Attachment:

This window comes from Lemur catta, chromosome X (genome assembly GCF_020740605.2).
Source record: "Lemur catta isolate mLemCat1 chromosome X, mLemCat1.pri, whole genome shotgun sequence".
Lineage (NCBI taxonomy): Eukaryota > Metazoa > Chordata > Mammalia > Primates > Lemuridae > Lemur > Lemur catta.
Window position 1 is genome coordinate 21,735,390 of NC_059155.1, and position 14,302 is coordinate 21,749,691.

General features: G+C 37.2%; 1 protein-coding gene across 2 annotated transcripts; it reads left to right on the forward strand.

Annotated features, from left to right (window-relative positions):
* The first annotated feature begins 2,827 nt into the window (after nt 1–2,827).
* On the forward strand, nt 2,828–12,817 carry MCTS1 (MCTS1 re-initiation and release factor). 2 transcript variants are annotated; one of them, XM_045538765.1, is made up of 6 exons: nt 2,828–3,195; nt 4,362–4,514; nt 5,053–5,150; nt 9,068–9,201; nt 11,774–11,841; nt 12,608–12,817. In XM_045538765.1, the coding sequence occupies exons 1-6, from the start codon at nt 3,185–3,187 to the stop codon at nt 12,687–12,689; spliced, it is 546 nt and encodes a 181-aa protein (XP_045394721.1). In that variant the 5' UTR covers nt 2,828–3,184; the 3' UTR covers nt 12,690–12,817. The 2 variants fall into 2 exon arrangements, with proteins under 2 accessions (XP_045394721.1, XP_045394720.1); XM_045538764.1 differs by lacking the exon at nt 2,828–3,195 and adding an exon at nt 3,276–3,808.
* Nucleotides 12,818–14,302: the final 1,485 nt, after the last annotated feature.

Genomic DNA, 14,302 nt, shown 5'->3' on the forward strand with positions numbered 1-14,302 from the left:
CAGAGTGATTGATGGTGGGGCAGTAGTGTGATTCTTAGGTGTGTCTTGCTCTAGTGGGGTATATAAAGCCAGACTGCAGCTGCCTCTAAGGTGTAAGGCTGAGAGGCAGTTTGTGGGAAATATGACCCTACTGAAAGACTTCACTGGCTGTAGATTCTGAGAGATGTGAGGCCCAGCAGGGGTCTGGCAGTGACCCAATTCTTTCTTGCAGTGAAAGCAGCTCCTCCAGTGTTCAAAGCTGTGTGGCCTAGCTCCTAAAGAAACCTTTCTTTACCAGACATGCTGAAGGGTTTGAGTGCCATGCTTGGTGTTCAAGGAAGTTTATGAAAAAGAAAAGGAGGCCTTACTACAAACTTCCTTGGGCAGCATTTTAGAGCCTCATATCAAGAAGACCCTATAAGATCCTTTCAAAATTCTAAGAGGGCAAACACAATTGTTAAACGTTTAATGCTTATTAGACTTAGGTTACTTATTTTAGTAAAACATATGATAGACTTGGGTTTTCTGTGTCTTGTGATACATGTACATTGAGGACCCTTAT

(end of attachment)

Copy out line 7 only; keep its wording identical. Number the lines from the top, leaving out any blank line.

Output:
* The first annotated feature begins 2,827 nt into the window (after nt 1–2,827).